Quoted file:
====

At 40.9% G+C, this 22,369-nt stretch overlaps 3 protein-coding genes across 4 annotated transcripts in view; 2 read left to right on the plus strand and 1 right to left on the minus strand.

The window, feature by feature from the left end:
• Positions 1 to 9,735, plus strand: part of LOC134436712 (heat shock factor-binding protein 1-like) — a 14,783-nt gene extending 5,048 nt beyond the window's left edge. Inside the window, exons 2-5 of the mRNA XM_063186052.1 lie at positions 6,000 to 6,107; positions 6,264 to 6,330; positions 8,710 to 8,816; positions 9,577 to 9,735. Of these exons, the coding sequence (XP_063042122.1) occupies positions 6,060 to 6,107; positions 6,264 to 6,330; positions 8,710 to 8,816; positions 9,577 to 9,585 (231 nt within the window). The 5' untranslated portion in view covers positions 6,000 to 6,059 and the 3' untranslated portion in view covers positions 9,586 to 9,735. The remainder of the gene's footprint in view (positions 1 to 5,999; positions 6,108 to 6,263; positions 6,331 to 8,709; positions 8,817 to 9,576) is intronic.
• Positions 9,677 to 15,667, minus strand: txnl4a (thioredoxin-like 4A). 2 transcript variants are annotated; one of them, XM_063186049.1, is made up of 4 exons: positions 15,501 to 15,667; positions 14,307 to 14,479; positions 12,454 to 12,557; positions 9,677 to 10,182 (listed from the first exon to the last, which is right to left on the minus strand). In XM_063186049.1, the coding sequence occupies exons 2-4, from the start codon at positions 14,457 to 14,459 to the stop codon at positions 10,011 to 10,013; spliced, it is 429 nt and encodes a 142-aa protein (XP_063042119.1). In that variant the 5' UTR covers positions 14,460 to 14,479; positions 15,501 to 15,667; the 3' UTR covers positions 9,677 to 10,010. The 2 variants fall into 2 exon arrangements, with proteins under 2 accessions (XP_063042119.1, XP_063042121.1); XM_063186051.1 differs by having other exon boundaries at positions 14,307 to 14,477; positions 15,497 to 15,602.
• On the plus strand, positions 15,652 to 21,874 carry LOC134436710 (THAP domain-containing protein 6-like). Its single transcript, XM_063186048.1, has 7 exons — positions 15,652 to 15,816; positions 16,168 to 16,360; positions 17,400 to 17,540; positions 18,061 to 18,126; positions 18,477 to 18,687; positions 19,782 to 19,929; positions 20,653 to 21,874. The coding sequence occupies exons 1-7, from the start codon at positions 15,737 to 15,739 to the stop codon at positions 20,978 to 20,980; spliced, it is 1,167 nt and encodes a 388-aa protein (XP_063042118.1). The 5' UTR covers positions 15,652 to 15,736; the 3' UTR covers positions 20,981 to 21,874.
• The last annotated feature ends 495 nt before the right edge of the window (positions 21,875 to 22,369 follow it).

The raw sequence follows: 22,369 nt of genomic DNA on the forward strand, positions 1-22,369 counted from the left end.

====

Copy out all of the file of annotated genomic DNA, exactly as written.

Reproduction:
At 40.9% G+C, this 22,369-nt stretch overlaps 3 protein-coding genes across 4 annotated transcripts in view; 2 read left to right on the plus strand and 1 right to left on the minus strand.

The window, feature by feature from the left end:
• Positions 1 to 9,735, plus strand: part of LOC134436712 (heat shock factor-binding protein 1-like) — a 14,783-nt gene extending 5,048 nt beyond the window's left edge. Inside the window, exons 2-5 of the mRNA XM_063186052.1 lie at positions 6,000 to 6,107; positions 6,264 to 6,330; positions 8,710 to 8,816; positions 9,577 to 9,735. Of these exons, the coding sequence (XP_063042122.1) occupies positions 6,060 to 6,107; positions 6,264 to 6,330; positions 8,710 to 8,816; positions 9,577 to 9,585 (231 nt within the window). The 5' untranslated portion in view covers positions 6,000 to 6,059 and the 3' untranslated portion in view covers positions 9,586 to 9,735. The remainder of the gene's footprint in view (positions 1 to 5,999; positions 6,108 to 6,263; positions 6,331 to 8,709; positions 8,817 to 9,576) is intronic.
• Positions 9,677 to 15,667, minus strand: txnl4a (thioredoxin-like 4A). 2 transcript variants are annotated; one of them, XM_063186049.1, is made up of 4 exons: positions 15,501 to 15,667; positions 14,307 to 14,479; positions 12,454 to 12,557; positions 9,677 to 10,182 (listed from the first exon to the last, which is right to left on the minus strand). In XM_063186049.1, the coding sequence occupies exons 2-4, from the start codon at positions 14,457 to 14,459 to the stop codon at positions 10,011 to 10,013; spliced, it is 429 nt and encodes a 142-aa protein (XP_063042119.1). In that variant the 5' UTR covers positions 14,460 to 14,479; positions 15,501 to 15,667; the 3' UTR covers positions 9,677 to 10,010. The 2 variants fall into 2 exon arrangements, with proteins under 2 accessions (XP_063042119.1, XP_063042121.1); XM_063186051.1 differs by having other exon boundaries at positions 14,307 to 14,477; positions 15,497 to 15,602.
• On the plus strand, positions 15,652 to 21,874 carry LOC134436710 (THAP domain-containing protein 6-like). Its single transcript, XM_063186048.1, has 7 exons — positions 15,652 to 15,816; positions 16,168 to 16,360; positions 17,400 to 17,540; positions 18,061 to 18,126; positions 18,477 to 18,687; positions 19,782 to 19,929; positions 20,653 to 21,874. The coding sequence occupies exons 1-7, from the start codon at positions 15,737 to 15,739 to the stop codon at positions 20,978 to 20,980; spliced, it is 1,167 nt and encodes a 388-aa protein (XP_063042118.1). The 5' UTR covers positions 15,652 to 15,736; the 3' UTR covers positions 20,981 to 21,874.
• The last annotated feature ends 495 nt before the right edge of the window (positions 21,875 to 22,369 follow it).

The raw sequence follows: 22,369 nt of genomic DNA on the forward strand, positions 1-22,369 counted from the left end.